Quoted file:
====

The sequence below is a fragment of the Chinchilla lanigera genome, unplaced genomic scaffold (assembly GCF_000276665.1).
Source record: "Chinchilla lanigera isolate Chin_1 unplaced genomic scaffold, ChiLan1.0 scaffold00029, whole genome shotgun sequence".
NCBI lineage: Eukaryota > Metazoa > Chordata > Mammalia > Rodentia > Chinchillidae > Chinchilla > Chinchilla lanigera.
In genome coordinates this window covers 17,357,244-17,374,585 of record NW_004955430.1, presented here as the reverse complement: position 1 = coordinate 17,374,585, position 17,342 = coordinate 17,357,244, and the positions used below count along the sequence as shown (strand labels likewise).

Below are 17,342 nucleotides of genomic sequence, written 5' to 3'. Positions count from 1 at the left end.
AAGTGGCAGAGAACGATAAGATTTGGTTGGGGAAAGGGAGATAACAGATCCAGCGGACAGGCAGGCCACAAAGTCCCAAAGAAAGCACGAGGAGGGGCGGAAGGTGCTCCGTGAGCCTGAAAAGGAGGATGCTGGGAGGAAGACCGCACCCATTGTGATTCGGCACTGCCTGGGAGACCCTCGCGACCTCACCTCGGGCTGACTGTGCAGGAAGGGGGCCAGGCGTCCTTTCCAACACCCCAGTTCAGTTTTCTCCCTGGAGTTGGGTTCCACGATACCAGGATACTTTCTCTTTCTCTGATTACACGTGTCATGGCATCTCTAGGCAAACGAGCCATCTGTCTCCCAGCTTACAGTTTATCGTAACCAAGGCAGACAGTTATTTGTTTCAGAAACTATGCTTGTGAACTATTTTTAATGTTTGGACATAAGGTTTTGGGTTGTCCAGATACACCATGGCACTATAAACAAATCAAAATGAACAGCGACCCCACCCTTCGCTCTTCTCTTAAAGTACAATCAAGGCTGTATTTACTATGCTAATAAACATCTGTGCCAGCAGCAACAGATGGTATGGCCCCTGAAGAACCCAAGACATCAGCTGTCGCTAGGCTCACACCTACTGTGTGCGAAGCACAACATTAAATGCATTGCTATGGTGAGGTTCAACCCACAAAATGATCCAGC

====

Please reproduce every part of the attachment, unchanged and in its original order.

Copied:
The sequence below is a fragment of the Chinchilla lanigera genome, unplaced genomic scaffold (assembly GCF_000276665.1).
Source record: "Chinchilla lanigera isolate Chin_1 unplaced genomic scaffold, ChiLan1.0 scaffold00029, whole genome shotgun sequence".
NCBI lineage: Eukaryota > Metazoa > Chordata > Mammalia > Rodentia > Chinchillidae > Chinchilla > Chinchilla lanigera.
In genome coordinates this window covers 17,357,244-17,374,585 of record NW_004955430.1, presented here as the reverse complement: position 1 = coordinate 17,374,585, position 17,342 = coordinate 17,357,244, and the positions used below count along the sequence as shown (strand labels likewise).

Below are 17,342 nucleotides of genomic sequence, written 5' to 3'. Positions count from 1 at the left end.
AAGTGGCAGAGAACGATAAGATTTGGTTGGGGAAAGGGAGATAACAGATCCAGCGGACAGGCAGGCCACAAAGTCCCAAAGAAAGCACGAGGAGGGGCGGAAGGTGCTCCGTGAGCCTGAAAAGGAGGATGCTGGGAGGAAGACCGCACCCATTGTGATTCGGCACTGCCTGGGAGACCCTCGCGACCTCACCTCGGGCTGACTGTGCAGGAAGGGGGCCAGGCGTCCTTTCCAACACCCCAGTTCAGTTTTCTCCCTGGAGTTGGGTTCCACGATACCAGGATACTTTCTCTTTCTCTGATTACACGTGTCATGGCATCTCTAGGCAAACGAGCCATCTGTCTCCCAGCTTACAGTTTATCGTAACCAAGGCAGACAGTTATTTGTTTCAGAAACTATGCTTGTGAACTATTTTTAATGTTTGGACATAAGGTTTTGGGTTGTCCAGATACACCATGGCACTATAAACAAATCAAAATGAACAGCGACCCCACCCTTCGCTCTTCTCTTAAAGTACAATCAAGGCTGTATTTACTATGCTAATAAACATCTGTGCCAGCAGCAACAGATGGTATGGCCCCTGAAGAACCCAAGACATCAGCTGTCGCTAGGCTCACACCTACTGTGTGCGAAGCACAACATTAAATGCATTGCTATGGTGAGGTTCAACCCACAAAATGATCCAGC